The secondary outcome measures, including the Western Ontario and McMaster Universities Osteoarthritis Index (WOMAC), Lequesne index for knee osteoarthritis severity, timed up and go test (TUG), single-limb stance (SLS), use of rescue analgesics, and patient satisfaction, were comparable between injection groups. However, those receiving Hya-Joint Plus demonstrated a small but statistically significant improvement in WOMAC stiffness subscale scores at 6 months (1.7 ± 1.2 vs 2.3 ± 1.7 for Synvisc-One; P =.043).
Although TUG time did not change significantly in either group, and both showed significant improvements in SLS time, there was some indication that patients with poor physical activity might derive greater benefit from Hya-Joint Plus. “We found that patients with an initial poor performance on the TUG test (>18.8 s) could benefit more, with regard to their performance at 3 months post-injection, if they were treated with Hya-Joint Plus. Similarly, patients with an initial poor performance on the SLS test could benefit more, with regard to their performance at 1 and 3 months, if they were treated with Hya-Joint Plus,” the researchers wrote. They were unsure of the mechanism behind this finding, but suspected a volume effect of Synvisc-One might cause excessive capsular distension, affecting patients’ physical activity.
Both injections were well tolerated, as reported by patients and/or observed by treating physicians during study appointments. Most adverse effects were considered mild or moderate, lasted ≤3 days, and resolved without intervention or upon use of simple analgesics. The most severe adverse event was joint effusion, occurring in 9 patients in the Synvisc-One group and 3 in the Hya-Joint Plus group, with 2 in the Synvisc-One group requiring arthrocentesis for pain relief. No patients discontinued treatment due to an adverse event.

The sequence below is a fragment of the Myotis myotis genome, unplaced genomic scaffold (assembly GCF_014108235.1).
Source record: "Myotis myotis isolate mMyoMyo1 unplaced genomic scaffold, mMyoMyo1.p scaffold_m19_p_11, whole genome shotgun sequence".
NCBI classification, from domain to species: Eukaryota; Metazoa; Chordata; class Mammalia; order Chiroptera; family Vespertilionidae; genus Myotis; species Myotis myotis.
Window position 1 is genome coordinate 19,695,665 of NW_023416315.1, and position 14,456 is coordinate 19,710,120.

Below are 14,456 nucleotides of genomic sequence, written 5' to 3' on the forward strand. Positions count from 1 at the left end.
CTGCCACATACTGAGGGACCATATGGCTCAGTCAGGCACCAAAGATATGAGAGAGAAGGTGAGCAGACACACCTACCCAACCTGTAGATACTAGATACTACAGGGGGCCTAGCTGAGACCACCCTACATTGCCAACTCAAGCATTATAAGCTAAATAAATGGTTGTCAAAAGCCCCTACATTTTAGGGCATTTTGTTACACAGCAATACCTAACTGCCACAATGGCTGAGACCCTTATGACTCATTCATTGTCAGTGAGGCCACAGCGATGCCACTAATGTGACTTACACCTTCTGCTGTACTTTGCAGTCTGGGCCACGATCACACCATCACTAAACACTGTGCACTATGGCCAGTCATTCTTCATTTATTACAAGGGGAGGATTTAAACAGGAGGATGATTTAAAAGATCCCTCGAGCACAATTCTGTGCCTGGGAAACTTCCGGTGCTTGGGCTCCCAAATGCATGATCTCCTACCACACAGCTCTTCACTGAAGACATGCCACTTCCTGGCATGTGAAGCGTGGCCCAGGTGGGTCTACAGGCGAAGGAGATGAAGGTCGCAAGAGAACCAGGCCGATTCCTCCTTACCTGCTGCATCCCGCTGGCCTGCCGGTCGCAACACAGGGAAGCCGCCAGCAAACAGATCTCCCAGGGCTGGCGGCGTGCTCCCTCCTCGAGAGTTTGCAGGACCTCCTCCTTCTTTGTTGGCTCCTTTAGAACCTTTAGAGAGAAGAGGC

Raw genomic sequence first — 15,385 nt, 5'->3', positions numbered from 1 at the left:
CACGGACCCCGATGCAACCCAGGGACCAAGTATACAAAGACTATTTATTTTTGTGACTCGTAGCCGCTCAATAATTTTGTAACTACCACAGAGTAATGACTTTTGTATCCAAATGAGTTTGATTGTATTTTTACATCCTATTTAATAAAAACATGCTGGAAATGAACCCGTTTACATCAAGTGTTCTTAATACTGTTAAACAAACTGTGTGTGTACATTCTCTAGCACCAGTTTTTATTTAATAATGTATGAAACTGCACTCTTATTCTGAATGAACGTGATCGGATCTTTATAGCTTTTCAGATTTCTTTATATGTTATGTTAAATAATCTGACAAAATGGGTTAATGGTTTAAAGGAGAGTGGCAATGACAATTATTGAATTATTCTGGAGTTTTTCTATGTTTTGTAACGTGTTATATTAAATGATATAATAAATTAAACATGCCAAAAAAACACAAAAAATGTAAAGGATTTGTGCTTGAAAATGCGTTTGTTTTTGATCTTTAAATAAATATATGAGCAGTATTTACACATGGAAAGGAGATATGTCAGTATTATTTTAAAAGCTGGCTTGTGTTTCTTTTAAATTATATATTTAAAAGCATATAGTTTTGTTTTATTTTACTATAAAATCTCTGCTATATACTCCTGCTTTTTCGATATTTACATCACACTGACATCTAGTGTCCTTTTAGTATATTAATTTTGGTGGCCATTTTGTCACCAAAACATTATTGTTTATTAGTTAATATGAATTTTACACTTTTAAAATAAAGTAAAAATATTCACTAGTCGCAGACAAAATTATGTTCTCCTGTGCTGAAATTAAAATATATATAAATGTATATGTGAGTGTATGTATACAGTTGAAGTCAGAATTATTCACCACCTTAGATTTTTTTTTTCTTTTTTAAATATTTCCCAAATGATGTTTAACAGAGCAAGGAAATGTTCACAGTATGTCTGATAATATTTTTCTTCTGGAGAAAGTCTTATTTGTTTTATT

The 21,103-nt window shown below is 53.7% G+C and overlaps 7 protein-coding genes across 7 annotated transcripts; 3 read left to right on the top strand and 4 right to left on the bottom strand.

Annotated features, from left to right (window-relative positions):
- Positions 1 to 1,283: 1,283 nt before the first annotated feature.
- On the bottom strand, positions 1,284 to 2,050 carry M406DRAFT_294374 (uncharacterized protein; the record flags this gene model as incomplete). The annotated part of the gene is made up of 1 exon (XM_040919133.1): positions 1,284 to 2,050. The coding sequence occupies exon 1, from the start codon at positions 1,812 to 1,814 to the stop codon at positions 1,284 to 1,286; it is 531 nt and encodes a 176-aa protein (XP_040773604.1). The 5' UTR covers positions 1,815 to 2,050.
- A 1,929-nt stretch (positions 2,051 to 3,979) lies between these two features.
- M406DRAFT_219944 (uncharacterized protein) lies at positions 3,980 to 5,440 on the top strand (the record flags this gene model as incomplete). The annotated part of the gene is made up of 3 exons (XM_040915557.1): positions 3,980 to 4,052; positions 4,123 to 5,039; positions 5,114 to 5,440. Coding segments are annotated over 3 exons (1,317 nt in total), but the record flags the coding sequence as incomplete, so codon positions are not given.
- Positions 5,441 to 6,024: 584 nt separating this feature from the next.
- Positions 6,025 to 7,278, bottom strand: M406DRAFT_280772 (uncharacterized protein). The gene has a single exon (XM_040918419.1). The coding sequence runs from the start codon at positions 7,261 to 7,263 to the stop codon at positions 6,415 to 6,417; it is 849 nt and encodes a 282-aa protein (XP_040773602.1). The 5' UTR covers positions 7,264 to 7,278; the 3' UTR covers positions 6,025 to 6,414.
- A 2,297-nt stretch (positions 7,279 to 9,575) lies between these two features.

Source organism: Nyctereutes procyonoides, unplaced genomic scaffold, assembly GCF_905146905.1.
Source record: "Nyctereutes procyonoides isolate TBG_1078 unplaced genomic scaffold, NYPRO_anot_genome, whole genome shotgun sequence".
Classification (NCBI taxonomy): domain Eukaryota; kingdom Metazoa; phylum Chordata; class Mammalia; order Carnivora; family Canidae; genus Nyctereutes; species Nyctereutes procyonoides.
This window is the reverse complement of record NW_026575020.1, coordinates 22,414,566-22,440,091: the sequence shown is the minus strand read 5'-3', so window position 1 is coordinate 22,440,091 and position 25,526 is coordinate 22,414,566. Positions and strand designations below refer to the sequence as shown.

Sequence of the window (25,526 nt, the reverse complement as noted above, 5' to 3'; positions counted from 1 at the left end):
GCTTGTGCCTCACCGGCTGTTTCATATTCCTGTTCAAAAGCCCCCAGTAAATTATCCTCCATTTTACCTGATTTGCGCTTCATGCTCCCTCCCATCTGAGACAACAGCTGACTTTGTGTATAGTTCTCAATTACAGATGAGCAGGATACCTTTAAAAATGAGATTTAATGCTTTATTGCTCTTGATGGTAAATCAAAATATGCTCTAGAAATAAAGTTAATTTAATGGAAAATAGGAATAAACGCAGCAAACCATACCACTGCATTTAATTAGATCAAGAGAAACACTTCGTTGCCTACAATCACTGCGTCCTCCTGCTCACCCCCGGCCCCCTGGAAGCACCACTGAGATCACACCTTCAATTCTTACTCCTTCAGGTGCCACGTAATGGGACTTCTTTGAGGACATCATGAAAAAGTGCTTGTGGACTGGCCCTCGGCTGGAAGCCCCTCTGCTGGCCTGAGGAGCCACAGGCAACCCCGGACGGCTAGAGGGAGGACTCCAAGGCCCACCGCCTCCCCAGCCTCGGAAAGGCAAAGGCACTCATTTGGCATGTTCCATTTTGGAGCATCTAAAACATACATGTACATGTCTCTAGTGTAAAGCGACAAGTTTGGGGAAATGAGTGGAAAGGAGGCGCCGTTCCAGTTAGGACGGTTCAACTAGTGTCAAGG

Summary and Clinical Applicability
The current study provides additional evidence that viscosupplementation with hyaluronan is safe and efficacious for the treatment of knee osteoarthritis, but that there are enough differences even between single-injection cross-linked hyaluronan products to warrant consideration when treating individual patients. “Additional studies to elucidate the mechanism of [the] possible superiority [of Hya-Joint Plus] are warranted. The cost-effectiveness of single-injection regimens of hyaluronan should be explored,” they concluded.
Limitations and Disclosures
There were several study limitations:
- The study was small and restricted to patients with moderate knee osteoarthritis treated at one facility, limiting generalizability.
- Administering physicians could not be blinded because of differences in the products, but they were not involved in outcome assessments.
- The study did not have a placebo group, and the injections had different volumes, fluid viscosity, and dosages of hyaluronan, which could have affected outcomes.
- Finally, Hya-Joint Plus requires intra-articular injection, but no imaging was undertaken to confirm adequate administration.
The study was funded by SciVision Biotech, manufacturer of Hya-Joint Plus, but it was reported not to be involved in patient enrollment, data collection, data analysis, or manuscript preparation.
- Sun SF, Hsu CW, Lin HS, Liou IH, Chen YH, Hung CL. Comparison of single intra-articular injection of novel hyaluronan (HYA-JOINT Plus) with Synvisc-One for knee osteoarthritis: a randomized, controlled, double-blind trial of efficacy and safety. J Bone Joint Surg Am. 2017;99(6):462-471. doi: 10.2106/JBJS.16.00469
This article originally appeared on Clinical Pain Advisor